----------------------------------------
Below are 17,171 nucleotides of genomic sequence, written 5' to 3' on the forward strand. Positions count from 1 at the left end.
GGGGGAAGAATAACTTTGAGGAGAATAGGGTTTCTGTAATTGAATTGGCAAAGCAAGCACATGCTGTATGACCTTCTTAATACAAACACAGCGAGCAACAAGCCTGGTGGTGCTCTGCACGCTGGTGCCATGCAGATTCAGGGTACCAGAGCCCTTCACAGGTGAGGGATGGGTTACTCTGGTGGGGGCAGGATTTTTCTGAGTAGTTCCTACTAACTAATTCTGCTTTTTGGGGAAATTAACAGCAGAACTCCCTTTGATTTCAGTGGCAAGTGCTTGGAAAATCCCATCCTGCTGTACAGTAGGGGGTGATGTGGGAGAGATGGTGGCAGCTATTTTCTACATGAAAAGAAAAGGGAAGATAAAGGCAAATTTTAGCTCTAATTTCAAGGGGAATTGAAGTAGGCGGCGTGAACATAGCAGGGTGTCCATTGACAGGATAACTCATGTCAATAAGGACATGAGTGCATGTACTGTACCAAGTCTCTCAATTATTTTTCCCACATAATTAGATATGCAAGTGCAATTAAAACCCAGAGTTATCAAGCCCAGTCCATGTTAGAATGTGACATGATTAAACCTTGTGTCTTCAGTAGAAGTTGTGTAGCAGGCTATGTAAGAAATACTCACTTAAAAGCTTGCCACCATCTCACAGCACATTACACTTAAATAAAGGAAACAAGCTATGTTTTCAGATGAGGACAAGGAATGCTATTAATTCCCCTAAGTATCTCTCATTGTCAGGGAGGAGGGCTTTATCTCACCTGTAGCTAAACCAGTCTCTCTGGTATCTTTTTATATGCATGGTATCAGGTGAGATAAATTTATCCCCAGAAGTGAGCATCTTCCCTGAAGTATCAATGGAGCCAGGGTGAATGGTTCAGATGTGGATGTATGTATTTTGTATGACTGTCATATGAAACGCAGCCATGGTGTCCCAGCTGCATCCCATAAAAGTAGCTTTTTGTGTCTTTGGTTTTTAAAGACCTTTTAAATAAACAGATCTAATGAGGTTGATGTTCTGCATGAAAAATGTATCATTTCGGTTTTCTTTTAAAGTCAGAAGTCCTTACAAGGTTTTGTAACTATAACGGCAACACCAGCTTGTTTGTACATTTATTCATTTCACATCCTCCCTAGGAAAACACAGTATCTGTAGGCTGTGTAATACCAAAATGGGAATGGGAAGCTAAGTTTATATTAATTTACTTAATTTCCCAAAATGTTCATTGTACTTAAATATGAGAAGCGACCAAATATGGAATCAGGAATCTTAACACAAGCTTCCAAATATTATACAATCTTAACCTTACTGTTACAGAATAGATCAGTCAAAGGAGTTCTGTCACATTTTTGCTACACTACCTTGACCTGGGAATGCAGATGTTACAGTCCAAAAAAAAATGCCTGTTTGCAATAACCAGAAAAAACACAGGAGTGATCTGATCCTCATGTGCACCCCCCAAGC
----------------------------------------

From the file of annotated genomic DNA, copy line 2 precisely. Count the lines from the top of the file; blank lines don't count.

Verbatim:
GGGGGAAGAATAACTTTGAGGAGAATAGGGTTTCTGTAATTGAATTGGCAAAGCAAGCACATGCTGTATGACCTTCTTAATACAAACACAGCGAGCAACAAGCCTGGTGGTGCTCTGCACGCTGGTGCCATGCAGATTCAGGGTACCAGAGCCCTTCACAGGTGAGGGATGGGTTACTCTGGTGGGGGCAGGATTTTTCTGAGTAGTTCCTACTAACTAATTCTGCTTTTTGGGGAAATTAACAGCAGAACTCCCTTTGATTTCAGTGGCAAGTGCTTGGAAAATCCCATCCTGCTGTACAGTAGGGGGTGATGTGGGAGAGATGGTGGCAGCTATTTTCTACATGAAAAGAAAAGGGAAGATAAAGGCAAATTTTAGCTCTAATTTCAAGGGGAATTGAAGTAGGCGGCGTGAACATAGCAGGGTGTCCATTGACAGGATAACTCATGTCAATAAGGACATGAGTGCATGTACTGTACCAAGTCTCTCAATTATTTTTCCCACATAATTAGATATGCAAGTGCAATTAAAACCCAGAGTTATCAAGCCCAGTCCATGTTAGAATGTGACATGATTAAACCTTGTGTCTTCAGTAGAAGTTGTGTAGCAGGCTATGTAAGAAATACTCACTTAAAAGCTTGCCACCATCTCACAGCACATTACACTTAAATAAAGGAAACAAGCTATGTTTTCAGATGAGGACAAGGAATGCTATTAATTCCCCTAAGTATCTCTCATTGTCAGGGAGGAGGGCTTTATCTCACCTGTAGCTAAACCAGTCTCTCTGGTATCTTTTTATATGCATGGTATCAGGTGAGATAAATTTATCCCCAGAAGTGAGCATCTTCCCTGAAGTATCAATGGAGCCAGGGTGAATGGTTCAGATGTGGATGTATGTATTTTGTATGACTGTCATATGAAACGCAGCCATGGTGTCCCAGCTGCATCCCATAAAAGTAGCTTTTTGTGTCTTTGGTTTTTAAAGACCTTTTAAATAAACAGATCTAATGAGGTTGATGTTCTGCATGAAAAATGTATCATTTCGGTTTTCTTTTAAAGTCAGAAGTCCTTACAAGGTTTTGTAACTATAACGGCAACACCAGCTTGTTTGTACATTTATTCATTTCACATCCTCCCTAGGAAAACACAGTATCTGTAGGCTGTGTAATACCAAAATGGGAATGGGAAGCTAAGTTTATATTAATTTACTTAATTTCCCAAAATGTTCATTGTACTTAAATATGAGAAGCGACCAAATATGGAATCAGGAATCTTAACACAAGCTTCCAAATATTATACAATCTTAACCTTACTGTTACAGAATAGATCAGTCAAAGGAGTTCTGTCACATTTTTGCTACACTACCTTGACCTGGGAATGCAGATGTTACAGTCCAAAAAAAAATGCCTGTTTGCAATAACCAGAAAAAACACAGGAGTGATCTGATCCTCATGTGCACCCCCCAAGC